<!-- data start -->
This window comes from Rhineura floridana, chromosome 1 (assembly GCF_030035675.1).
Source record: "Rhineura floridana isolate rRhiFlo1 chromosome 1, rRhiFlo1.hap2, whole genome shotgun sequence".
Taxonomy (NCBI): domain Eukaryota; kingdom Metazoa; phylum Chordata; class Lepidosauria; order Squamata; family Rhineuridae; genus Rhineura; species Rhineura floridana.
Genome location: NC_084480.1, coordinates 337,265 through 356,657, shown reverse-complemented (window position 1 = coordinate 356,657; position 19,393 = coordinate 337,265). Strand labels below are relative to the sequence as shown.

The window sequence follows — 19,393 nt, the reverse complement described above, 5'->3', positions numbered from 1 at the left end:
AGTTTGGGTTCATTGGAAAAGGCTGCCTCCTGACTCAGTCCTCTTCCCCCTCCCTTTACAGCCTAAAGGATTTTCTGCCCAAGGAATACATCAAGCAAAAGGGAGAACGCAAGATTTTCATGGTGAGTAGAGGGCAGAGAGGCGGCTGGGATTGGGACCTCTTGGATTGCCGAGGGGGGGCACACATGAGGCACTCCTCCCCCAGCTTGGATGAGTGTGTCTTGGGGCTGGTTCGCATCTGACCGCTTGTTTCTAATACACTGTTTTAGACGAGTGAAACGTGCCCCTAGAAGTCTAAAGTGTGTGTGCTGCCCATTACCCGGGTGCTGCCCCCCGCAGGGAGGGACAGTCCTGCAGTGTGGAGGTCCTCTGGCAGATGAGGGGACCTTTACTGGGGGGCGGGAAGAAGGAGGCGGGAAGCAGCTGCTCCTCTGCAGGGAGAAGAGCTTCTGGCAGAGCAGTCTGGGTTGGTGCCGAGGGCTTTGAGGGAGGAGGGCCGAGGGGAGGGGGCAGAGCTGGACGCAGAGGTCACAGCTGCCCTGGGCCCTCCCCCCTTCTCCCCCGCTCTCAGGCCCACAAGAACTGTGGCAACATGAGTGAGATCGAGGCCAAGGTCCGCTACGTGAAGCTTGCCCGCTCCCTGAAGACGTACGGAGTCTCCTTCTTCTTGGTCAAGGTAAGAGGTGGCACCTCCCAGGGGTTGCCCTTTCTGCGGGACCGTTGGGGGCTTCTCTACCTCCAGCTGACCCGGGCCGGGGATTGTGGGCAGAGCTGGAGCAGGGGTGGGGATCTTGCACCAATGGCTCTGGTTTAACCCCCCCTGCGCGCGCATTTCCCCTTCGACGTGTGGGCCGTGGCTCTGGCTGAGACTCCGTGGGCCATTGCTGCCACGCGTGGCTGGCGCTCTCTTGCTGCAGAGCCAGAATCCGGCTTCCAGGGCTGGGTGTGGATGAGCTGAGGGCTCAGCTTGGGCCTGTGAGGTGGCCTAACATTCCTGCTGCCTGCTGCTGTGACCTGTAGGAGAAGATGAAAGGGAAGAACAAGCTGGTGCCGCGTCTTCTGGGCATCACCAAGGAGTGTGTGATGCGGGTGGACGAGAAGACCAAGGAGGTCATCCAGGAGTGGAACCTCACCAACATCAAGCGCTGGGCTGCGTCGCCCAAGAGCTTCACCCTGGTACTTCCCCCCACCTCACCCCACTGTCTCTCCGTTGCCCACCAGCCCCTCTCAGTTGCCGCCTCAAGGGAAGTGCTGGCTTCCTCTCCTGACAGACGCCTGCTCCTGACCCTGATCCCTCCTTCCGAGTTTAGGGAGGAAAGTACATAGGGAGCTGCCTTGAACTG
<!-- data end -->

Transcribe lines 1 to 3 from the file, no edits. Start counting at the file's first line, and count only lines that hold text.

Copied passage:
This window comes from Rhineura floridana, chromosome 1 (assembly GCF_030035675.1).
Source record: "Rhineura floridana isolate rRhiFlo1 chromosome 1, rRhiFlo1.hap2, whole genome shotgun sequence".
Taxonomy (NCBI): domain Eukaryota; kingdom Metazoa; phylum Chordata; class Lepidosauria; order Squamata; family Rhineuridae; genus Rhineura; species Rhineura floridana.